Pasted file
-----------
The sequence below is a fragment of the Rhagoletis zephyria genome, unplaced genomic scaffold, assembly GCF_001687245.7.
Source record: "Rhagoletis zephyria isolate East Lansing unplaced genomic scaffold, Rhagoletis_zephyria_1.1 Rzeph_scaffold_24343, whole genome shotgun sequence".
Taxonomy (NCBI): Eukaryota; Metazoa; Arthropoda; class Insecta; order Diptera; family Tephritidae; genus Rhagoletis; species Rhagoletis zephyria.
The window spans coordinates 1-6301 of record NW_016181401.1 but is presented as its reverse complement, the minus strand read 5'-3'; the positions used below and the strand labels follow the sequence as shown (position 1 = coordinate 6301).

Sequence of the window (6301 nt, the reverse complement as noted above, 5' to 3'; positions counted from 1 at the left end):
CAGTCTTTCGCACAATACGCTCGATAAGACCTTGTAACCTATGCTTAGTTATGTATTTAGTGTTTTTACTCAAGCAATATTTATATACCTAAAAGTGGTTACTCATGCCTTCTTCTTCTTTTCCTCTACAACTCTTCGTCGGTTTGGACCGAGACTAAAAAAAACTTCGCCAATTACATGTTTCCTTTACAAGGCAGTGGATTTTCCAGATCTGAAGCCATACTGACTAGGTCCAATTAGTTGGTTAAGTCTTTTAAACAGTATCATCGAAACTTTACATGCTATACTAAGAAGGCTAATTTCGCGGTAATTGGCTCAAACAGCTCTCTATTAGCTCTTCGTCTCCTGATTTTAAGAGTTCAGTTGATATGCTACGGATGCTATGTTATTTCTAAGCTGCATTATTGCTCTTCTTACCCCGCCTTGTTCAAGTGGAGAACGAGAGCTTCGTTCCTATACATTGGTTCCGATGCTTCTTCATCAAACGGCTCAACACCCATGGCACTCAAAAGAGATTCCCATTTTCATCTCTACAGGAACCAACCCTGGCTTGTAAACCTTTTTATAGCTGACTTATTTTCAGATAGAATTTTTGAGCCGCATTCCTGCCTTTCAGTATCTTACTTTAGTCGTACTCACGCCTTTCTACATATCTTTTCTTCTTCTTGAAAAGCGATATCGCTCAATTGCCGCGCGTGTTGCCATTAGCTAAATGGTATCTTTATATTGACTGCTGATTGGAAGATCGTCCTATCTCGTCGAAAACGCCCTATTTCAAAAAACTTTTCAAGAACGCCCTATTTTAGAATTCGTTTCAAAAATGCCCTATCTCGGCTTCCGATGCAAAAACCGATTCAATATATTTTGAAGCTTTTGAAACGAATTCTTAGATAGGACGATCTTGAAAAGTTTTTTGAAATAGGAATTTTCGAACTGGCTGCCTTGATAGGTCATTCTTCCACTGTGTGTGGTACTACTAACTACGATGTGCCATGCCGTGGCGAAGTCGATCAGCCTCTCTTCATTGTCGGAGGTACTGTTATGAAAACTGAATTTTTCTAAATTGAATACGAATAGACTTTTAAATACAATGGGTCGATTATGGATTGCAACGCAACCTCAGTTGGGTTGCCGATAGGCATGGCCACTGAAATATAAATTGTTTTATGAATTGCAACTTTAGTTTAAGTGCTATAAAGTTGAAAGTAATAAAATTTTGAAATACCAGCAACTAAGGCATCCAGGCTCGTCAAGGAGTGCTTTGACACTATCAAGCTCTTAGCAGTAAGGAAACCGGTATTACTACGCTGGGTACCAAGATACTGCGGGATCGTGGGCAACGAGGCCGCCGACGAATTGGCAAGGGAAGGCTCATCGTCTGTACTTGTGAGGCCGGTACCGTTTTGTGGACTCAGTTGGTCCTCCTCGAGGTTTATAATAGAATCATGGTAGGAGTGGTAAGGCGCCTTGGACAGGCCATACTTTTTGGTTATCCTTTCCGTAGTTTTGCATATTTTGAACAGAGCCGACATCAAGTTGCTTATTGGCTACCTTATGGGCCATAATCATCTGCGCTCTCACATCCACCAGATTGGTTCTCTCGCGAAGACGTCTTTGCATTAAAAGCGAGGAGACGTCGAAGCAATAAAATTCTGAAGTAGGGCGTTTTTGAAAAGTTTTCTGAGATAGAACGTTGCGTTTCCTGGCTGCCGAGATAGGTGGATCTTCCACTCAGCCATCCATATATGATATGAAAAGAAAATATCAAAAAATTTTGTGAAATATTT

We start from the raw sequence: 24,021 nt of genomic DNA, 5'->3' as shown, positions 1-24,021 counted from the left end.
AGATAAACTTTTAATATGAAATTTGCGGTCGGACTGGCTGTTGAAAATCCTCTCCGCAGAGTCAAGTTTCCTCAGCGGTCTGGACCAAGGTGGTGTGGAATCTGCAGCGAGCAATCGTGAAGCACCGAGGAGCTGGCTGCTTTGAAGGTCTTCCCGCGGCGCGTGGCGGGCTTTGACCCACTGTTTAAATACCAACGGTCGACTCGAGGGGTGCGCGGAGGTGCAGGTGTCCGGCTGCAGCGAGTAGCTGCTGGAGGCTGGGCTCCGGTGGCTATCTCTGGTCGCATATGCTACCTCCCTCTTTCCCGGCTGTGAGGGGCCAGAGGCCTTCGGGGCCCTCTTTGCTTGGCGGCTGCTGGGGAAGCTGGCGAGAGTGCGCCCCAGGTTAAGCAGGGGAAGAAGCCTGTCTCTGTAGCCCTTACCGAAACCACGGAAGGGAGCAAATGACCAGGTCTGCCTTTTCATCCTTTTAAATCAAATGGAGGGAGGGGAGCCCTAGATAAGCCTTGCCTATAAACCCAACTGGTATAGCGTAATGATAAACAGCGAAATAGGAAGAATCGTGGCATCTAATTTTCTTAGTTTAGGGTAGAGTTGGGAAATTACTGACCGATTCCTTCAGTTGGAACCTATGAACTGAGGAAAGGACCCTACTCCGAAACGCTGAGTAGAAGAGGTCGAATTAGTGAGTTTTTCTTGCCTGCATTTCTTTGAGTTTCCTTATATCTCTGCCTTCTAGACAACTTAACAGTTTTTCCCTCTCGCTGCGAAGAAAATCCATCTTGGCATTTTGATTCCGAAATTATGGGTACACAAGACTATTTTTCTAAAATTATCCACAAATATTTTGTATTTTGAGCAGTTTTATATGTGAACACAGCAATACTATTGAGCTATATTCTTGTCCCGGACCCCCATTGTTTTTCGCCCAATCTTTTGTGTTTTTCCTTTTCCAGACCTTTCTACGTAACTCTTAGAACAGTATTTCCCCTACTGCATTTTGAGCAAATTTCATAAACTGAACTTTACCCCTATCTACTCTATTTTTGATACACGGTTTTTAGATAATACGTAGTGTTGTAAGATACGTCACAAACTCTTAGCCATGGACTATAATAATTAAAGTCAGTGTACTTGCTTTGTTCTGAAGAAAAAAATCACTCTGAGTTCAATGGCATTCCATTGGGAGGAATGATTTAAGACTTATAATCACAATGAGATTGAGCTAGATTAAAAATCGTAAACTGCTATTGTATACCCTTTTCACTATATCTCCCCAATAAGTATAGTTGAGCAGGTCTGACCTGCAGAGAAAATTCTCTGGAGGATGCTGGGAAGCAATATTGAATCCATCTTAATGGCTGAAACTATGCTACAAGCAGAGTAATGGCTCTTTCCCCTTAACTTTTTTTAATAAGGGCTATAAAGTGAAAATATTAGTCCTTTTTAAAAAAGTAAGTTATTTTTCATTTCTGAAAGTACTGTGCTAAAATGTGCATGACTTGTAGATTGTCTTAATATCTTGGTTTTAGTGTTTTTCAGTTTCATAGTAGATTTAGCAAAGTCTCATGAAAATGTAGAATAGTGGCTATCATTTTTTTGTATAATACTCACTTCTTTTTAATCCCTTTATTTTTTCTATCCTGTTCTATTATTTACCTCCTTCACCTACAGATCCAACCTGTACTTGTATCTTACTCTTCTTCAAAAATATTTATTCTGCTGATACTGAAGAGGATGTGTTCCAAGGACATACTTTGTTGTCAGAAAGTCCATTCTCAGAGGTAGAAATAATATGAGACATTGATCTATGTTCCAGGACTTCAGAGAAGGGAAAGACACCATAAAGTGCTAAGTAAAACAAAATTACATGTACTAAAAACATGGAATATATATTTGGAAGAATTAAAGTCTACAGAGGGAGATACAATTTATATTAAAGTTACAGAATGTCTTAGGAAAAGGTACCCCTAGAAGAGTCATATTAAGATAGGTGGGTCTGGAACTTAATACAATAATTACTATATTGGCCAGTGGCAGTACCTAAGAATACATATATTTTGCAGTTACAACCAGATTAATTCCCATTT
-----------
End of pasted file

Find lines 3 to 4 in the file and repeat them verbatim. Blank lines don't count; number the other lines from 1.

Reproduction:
Taxonomy (NCBI): Eukaryota; Metazoa; Arthropoda; class Insecta; order Diptera; family Tephritidae; genus Rhagoletis; species Rhagoletis zephyria.
The window spans coordinates 1-6301 of record NW_016181401.1 but is presented as its reverse complement, the minus strand read 5'-3'; the positions used below and the strand labels follow the sequence as shown (position 1 = coordinate 6301).